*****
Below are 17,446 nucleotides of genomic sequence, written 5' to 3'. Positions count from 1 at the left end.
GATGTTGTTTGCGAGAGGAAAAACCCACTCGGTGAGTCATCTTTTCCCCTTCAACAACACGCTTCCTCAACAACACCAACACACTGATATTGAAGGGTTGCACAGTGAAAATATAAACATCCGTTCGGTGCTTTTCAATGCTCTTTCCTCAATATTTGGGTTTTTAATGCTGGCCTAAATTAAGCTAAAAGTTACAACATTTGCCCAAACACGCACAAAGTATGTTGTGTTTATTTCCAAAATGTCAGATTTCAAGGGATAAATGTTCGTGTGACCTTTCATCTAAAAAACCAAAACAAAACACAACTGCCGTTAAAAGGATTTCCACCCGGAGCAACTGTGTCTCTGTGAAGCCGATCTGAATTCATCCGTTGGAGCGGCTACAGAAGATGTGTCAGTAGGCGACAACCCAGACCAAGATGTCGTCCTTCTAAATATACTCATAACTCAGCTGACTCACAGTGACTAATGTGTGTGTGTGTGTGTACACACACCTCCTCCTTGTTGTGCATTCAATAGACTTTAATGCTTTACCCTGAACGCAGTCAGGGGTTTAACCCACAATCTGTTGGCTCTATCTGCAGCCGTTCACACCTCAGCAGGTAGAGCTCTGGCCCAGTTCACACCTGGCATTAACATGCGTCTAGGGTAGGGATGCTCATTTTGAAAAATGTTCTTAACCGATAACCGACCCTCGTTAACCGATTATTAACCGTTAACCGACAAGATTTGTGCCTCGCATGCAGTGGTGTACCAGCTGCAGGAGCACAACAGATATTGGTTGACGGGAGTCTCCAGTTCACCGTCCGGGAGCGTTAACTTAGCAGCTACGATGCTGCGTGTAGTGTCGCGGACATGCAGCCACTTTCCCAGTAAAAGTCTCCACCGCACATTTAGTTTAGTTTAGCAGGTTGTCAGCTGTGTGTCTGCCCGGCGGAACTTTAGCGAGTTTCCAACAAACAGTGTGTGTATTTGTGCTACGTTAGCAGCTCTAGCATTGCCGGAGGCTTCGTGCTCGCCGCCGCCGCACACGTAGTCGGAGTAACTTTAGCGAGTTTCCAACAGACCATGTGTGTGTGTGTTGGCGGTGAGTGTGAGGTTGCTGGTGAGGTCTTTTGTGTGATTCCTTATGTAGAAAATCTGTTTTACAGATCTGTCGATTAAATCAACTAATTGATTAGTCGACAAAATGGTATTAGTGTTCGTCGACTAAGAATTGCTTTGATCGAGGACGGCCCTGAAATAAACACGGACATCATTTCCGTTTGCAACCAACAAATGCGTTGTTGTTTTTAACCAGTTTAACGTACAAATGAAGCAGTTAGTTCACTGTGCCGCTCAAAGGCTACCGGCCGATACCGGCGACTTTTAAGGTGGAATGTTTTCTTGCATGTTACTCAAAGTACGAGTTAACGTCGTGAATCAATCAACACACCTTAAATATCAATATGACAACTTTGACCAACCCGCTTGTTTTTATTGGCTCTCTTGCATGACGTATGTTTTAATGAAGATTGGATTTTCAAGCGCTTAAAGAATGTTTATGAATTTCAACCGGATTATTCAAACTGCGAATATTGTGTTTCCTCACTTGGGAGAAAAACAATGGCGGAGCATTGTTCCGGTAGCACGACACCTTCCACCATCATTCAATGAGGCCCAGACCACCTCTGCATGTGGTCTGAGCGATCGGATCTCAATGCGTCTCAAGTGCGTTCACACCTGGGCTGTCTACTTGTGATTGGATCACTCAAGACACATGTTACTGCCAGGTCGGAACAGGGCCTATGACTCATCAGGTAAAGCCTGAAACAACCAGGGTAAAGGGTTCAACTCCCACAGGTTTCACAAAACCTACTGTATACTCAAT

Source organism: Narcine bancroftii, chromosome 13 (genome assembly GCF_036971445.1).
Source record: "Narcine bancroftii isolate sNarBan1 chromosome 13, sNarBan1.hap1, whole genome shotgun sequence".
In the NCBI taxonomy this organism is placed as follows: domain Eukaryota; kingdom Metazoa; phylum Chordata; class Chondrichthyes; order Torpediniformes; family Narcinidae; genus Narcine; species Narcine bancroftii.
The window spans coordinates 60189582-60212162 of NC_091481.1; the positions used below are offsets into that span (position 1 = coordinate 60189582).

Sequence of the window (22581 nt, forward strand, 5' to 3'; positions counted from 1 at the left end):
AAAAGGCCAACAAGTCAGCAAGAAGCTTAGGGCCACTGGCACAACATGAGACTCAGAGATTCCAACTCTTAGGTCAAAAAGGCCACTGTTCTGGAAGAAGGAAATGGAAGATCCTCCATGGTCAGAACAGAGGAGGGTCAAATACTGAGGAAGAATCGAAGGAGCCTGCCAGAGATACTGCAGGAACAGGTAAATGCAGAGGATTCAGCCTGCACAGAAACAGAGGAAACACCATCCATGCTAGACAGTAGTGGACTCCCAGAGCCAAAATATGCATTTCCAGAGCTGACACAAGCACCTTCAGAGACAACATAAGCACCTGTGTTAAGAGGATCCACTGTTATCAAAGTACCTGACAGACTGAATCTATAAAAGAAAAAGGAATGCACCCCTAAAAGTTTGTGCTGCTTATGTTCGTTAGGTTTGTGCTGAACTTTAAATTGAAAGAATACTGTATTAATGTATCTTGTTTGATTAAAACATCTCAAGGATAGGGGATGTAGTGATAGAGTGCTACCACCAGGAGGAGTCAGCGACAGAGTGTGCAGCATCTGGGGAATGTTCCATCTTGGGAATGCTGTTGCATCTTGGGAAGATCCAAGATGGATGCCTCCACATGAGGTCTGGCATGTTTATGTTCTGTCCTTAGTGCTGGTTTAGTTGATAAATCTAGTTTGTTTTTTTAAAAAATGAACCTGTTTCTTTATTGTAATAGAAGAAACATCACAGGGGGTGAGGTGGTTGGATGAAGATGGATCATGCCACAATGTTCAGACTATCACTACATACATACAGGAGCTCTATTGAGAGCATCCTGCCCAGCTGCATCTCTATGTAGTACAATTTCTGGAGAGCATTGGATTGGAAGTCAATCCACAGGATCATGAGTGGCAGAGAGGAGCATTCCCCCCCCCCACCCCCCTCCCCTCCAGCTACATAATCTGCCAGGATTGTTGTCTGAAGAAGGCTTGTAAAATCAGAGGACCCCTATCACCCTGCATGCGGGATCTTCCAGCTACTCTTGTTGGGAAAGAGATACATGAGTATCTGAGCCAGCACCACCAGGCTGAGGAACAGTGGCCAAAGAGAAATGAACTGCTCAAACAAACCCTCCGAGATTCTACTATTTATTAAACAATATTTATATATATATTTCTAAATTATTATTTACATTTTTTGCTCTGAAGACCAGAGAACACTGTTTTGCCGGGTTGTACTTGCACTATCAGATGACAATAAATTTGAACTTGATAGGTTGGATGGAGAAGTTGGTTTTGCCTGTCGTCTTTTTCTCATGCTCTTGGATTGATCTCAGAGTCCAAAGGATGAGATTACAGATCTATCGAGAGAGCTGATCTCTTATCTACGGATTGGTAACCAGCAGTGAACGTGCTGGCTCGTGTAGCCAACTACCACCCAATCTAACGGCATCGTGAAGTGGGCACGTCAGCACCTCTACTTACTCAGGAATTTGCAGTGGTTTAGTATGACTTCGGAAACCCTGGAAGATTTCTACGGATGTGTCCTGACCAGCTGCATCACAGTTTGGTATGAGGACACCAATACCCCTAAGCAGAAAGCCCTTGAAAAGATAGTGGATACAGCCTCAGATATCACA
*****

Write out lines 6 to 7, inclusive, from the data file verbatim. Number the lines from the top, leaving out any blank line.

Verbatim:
The window spans coordinates 60189582-60212162 of NC_091481.1; the positions used below are offsets into that span (position 1 = coordinate 60189582).

Sequence of the window (22581 nt, forward strand, 5' to 3'; positions counted from 1 at the left end):